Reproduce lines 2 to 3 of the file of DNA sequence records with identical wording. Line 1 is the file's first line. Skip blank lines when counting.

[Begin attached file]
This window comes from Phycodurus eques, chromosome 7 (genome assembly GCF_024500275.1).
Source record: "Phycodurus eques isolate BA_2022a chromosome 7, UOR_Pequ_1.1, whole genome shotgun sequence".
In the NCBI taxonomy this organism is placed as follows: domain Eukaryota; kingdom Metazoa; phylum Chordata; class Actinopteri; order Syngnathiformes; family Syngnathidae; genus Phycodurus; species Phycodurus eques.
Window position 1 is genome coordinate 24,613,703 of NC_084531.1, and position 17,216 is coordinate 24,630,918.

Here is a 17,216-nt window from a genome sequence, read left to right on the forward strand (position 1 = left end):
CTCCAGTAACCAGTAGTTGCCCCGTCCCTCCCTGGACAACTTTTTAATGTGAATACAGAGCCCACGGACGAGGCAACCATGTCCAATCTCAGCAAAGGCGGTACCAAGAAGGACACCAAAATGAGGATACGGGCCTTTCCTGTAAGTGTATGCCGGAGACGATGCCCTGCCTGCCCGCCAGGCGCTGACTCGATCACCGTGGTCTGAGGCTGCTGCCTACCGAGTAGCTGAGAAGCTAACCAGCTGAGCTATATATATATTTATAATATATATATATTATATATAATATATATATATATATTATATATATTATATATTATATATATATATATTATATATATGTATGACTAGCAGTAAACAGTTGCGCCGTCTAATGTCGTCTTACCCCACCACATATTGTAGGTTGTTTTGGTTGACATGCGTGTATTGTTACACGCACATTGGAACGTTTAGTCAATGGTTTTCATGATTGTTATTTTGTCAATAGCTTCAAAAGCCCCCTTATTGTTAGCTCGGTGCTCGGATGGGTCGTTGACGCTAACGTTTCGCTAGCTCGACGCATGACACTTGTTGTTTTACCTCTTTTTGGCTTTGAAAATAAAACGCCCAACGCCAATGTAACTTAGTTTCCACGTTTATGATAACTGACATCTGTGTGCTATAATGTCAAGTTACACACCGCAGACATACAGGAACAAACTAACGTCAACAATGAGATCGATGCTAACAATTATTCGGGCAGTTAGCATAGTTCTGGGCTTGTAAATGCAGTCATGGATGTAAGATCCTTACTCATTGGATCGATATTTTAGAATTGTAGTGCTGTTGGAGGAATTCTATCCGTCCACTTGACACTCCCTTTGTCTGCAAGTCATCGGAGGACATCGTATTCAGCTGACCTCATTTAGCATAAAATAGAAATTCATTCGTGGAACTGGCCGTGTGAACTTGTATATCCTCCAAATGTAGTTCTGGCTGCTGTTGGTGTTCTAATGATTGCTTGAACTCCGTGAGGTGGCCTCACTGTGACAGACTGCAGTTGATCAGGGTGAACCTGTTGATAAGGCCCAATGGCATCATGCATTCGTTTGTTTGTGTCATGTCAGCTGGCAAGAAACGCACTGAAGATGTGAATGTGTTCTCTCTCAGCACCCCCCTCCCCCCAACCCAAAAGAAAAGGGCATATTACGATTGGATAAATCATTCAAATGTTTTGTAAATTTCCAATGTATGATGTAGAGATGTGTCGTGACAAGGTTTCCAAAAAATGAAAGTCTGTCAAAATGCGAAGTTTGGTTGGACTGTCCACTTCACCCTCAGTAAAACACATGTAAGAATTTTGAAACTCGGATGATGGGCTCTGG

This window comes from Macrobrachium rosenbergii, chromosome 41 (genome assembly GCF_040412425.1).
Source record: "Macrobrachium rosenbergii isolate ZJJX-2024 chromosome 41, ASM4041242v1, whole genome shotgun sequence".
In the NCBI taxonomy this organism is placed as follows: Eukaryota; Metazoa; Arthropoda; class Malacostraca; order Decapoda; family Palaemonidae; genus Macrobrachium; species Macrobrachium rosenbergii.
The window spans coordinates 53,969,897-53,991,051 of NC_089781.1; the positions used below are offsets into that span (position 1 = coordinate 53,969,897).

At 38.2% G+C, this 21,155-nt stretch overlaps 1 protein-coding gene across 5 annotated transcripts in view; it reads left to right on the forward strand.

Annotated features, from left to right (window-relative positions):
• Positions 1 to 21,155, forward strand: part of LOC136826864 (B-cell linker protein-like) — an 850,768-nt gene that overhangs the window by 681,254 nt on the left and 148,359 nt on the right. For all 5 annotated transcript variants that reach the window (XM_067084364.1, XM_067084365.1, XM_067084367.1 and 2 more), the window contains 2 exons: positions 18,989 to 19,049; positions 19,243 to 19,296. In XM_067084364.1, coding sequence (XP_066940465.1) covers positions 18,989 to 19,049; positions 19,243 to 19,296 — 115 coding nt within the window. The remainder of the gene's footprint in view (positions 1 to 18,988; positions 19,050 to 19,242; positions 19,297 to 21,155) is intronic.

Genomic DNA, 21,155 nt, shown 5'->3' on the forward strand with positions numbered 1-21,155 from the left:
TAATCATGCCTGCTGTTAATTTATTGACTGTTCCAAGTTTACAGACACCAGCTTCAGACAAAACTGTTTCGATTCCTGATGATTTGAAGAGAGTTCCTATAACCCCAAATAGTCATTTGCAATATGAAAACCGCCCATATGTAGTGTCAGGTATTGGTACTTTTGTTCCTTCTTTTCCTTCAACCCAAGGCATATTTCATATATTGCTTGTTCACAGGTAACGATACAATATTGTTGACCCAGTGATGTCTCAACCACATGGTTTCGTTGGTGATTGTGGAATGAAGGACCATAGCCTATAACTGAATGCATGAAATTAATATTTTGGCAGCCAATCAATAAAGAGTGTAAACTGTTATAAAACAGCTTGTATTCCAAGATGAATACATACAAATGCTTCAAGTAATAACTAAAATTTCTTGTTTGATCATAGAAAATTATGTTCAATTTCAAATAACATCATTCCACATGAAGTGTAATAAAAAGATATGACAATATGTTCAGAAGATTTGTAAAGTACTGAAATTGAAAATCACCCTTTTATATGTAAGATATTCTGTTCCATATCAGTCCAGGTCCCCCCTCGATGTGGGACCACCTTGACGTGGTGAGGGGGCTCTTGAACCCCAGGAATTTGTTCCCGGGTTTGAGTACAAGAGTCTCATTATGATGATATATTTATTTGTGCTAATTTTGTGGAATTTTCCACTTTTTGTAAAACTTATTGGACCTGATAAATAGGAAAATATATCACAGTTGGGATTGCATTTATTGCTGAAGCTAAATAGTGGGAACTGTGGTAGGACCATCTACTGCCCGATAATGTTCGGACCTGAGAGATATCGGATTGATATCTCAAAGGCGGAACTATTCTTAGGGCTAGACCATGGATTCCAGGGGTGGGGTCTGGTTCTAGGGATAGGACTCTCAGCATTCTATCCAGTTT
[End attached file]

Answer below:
Source record: "Phycodurus eques isolate BA_2022a chromosome 7, UOR_Pequ_1.1, whole genome shotgun sequence".
In the NCBI taxonomy this organism is placed as follows: domain Eukaryota; kingdom Metazoa; phylum Chordata; class Actinopteri; order Syngnathiformes; family Syngnathidae; genus Phycodurus; species Phycodurus eques.